Pacemakers and Implantable Cardioverter-Defibrillator Generators Recalls

Abstract & Commentary

Synopsis: This study is a call for increased efforts by manufacturers and the FDA to improve device reliability and safety.

Source: Maisel WH, et al. JAMA. 2001;286:793-799.

Maisel and colleagues reviewed data on recalls of permanent pacemakers and implantable cardioverter defibrillators (ICDs) in the 10-year period from January 1990 to December 2000. All weekly Food and Drug Administration (FDA) enforcement reports that contained recalls or safety alerts (advisories) were surveyed. Advisories dealing with lead systems only were not included. The advisories were grouped by the FDA into 3 classes based on the possibility of patient injury that might be caused by the defect in question with class I recalls, those likely to produce serious injury being the highest class. Maisel et al then took the recommendations for action contained in the advisory and projected the costs of the corrective action for the number of units affected.

Between 1990 and 2000, there was a 22% increase in the number of patients living with pacemakers and an 11-fold increase in the number of patients with ICDs. During this period, there were 52 advisories that affected 108,500 pacemakers and 114,645 ICDs. Three quarters of the advisors were class I or II. Of these, 67% were issued due to hardware malfunctions, 19% due to firmware (integral device computer programming), and the remainder due to miscellaneous causes. There were 7.7 ± 1.1 advisories per 100 patient years of device usage. ICDs were more frequently involved (16.4 ± 1.61 advisories per year vs 6.7 ± 0.81 per year). Some clinical intervention was recommended by the device manufacturer in 79% of the advisories. For advisories involving pacemakers, replacement was often recommended only if the patient was considered to be pacemaker dependent. In only 6% of the advisories was replacement recommended for all patients. In contrast, replacement was recommended for 72% of the ICD advisories. If replacement was not performed, more frequent device checks were usually required. Maisel et al estimate that device advisories cost $870.2 million in increased medical expenses. No injuries related to device malfunctions covered by these advisories are described in this paper, but isolated case reports have appeared in the literature. However, device failure in a completely pacemaker-dependent patient or in an ICD patient with rapid ventricular tachycardia might result in death, and the cause of death might be attributed to the patient’s underlying condition so Maisel et al recognize that they may be underestimating the severity of the problem. Maisel et al call for increased efforts by manufacturers and the FDA to improve device reliability and safety.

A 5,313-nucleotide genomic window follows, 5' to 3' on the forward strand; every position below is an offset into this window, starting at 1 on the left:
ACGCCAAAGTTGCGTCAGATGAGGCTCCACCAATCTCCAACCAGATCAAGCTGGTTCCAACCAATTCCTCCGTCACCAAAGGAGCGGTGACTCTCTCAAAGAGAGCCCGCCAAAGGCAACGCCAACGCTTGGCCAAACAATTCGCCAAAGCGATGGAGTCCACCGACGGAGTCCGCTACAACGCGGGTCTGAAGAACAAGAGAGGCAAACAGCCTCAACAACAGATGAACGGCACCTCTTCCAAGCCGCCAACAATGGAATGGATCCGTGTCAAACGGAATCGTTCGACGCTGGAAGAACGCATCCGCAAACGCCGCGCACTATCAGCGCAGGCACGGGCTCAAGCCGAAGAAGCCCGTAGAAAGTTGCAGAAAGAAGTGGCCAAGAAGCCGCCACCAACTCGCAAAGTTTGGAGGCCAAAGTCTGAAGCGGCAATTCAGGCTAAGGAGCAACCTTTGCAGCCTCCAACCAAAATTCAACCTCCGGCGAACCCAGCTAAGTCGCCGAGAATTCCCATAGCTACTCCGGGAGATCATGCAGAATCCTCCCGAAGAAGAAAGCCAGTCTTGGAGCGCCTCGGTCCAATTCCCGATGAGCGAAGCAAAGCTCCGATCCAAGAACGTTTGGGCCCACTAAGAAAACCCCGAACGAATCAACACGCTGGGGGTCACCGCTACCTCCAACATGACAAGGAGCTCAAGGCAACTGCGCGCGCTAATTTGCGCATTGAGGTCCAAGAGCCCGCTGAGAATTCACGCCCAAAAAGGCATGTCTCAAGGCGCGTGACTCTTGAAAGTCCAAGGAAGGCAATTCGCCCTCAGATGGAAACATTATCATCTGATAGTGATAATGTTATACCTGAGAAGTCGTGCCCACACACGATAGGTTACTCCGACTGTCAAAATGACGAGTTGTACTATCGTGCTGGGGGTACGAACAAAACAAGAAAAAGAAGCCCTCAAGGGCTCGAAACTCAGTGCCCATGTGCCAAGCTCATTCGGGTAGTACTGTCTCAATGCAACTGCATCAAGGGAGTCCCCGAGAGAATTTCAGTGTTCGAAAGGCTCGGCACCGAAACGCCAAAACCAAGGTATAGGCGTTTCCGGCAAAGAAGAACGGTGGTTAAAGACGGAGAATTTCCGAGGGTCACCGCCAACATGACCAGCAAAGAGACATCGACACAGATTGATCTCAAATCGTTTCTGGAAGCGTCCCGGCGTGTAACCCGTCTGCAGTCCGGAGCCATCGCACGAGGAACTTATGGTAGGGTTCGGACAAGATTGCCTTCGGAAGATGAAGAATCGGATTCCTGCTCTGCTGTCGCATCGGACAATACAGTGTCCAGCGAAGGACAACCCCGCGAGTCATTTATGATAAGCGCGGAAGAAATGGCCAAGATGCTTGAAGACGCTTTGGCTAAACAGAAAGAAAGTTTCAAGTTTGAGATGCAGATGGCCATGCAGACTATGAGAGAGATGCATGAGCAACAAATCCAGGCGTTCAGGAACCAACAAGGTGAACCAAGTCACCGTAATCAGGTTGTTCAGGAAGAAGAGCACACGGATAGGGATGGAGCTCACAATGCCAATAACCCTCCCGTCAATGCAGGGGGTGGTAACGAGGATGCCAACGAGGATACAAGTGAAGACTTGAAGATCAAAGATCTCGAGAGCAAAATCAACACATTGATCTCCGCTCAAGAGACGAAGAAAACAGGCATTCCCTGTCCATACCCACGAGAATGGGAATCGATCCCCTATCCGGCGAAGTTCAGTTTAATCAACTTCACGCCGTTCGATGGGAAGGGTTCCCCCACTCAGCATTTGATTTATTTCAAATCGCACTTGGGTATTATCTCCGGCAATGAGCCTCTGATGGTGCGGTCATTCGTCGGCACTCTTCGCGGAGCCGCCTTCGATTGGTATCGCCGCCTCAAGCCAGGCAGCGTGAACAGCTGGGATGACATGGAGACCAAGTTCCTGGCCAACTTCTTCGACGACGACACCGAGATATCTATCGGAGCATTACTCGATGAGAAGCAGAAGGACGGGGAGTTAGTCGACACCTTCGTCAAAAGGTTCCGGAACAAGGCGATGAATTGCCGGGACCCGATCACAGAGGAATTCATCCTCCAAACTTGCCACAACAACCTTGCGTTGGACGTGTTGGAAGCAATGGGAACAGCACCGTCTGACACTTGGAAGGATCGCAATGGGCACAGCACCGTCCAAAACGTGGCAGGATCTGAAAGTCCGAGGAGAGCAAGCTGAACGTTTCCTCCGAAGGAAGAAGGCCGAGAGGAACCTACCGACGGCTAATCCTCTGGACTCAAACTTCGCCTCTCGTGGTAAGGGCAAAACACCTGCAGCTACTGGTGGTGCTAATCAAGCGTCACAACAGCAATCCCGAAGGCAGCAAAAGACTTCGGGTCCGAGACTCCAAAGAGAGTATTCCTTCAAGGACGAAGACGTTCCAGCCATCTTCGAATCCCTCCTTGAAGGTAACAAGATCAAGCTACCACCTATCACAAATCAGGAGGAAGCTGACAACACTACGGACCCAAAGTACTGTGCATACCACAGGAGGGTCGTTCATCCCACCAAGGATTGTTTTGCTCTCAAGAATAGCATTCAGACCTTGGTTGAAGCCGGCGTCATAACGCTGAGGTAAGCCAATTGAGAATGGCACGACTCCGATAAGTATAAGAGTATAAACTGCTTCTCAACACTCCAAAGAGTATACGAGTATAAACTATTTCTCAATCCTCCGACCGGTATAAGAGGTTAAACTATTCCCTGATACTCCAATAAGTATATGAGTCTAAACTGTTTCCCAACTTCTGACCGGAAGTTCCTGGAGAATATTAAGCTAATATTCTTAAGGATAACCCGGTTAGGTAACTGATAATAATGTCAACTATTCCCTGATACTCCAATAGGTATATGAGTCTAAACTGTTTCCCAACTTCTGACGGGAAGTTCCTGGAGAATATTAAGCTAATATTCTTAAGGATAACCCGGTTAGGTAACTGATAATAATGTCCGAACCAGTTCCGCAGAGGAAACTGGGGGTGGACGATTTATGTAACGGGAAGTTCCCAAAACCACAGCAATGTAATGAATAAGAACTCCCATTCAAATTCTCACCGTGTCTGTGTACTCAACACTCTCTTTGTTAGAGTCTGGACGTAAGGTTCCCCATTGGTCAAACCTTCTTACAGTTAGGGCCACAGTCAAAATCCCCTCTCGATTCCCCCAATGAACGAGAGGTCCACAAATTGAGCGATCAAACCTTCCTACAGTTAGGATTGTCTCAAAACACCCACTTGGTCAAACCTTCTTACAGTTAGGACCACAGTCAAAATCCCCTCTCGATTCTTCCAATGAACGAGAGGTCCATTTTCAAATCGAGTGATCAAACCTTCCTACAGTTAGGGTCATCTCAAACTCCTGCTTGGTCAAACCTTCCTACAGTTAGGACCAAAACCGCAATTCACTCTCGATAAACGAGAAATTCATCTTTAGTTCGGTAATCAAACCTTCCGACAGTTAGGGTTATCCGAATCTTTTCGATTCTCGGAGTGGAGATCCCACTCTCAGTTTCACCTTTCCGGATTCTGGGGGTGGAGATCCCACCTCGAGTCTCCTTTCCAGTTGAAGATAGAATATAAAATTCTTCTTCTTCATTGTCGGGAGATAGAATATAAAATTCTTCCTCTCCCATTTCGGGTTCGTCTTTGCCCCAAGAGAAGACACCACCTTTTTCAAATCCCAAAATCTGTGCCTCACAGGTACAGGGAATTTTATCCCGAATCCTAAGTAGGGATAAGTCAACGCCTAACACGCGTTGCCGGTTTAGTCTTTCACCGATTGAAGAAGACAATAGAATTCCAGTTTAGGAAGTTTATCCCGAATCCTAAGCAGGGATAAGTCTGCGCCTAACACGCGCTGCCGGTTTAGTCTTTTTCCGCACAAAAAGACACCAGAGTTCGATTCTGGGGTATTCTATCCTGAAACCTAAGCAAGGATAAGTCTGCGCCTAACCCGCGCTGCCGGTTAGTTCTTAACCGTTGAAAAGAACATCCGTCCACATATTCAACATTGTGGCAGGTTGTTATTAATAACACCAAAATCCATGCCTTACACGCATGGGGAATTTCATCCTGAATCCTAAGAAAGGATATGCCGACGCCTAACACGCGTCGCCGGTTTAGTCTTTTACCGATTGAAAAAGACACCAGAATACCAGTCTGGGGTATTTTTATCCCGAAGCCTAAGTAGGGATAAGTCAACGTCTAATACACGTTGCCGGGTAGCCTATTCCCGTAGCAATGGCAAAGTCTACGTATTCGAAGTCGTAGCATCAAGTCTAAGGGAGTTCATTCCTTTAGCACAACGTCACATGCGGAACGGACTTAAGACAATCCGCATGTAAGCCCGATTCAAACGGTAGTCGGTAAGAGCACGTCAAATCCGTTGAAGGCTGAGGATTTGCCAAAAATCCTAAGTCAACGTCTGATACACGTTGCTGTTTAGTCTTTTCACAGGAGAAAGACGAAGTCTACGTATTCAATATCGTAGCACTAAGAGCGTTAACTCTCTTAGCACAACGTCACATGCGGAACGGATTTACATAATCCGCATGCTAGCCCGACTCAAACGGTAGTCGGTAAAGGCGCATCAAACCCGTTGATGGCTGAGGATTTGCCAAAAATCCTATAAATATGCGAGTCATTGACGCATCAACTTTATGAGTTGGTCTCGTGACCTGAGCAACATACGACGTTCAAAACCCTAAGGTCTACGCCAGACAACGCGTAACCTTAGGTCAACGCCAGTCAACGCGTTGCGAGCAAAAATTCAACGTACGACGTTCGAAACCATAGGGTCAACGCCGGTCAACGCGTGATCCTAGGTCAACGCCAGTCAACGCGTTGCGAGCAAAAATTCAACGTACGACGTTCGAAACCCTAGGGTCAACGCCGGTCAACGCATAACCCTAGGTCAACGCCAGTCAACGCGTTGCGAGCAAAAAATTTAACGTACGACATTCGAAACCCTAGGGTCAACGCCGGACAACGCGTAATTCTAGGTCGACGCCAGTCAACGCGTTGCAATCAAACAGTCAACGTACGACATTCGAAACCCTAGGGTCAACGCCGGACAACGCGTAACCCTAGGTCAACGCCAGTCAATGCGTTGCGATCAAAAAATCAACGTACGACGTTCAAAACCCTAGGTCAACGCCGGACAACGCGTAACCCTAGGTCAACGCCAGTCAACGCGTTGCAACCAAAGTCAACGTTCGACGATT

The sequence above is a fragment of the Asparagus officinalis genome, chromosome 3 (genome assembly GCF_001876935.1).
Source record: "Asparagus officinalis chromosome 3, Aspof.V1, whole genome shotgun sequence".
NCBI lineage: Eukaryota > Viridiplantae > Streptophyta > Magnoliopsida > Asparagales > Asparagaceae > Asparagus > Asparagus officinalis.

Comment by John P. DiMarco, MD, PhD

Pacemakers and ICDs have become routine and important tools for cardiologists. The study by Maisel et al should remind us that these devices, although extraordinarily effective in most patients who receive them, are complex and require careful follow-up after implantation.

Most physicians are aware of the early complications associated with pacemaker or ICD implantation. Bleeding, infection, vascular damage, pneumothorax, and lead dislodgment are the most commonly described early complications. These complications can be minimized by scrupulous attention to implant technique, by use of smaller devices that are easier to implant and by improved lead designs. Pacemaker and ICD leads may also fail during chronic usage. These leads are subject to mechanical and environmental stress, and insulation failures or lead fractures are common. Some leads have a higher failure rate than others and one system, an atrial J-shaped lead manufactured by Telectronics, caused patient deaths and severe injuries when an imbedded wire fractured with the potential for lacerating the right atrium. Late pocket erosions are less frequently seen as devices have become smaller but are still encountered. Since the function of the pacemaker or ICD is tested at the time of implant, we often consider the device itself the most reliable part of the system.

The report by Maisel et al should make us reconsider this complacency. Although it is true that advisories were triggered by defects in only a small proportion of the devices covered, the advisory affected every patient with that device model. Maisel et al’s cost estimate of $870 million is probably too low since they assumed replacement operations to be free of complications. Progressive scarring in a device pocket from multiple procedures may promote infection, erosion, and lead damage.

The solution to this problem is elusive. Increased clinical testing before release of an individual model is unlikely to work. Most device recalls are triggered by a small number of observations and only a small proportion of recalled devices are defective. Only large-scale market release gives enough experience to detect these defects. What manufacturers and the FDA should strive for are better methods to detect potential for failure before a device is implanted. Innovative approaches for nondestructive testing of all device functions should be developed. Only with better methods for preimplant testing before the device leaves the factory, can we decrease the number of advisories without delaying implementation of new technology.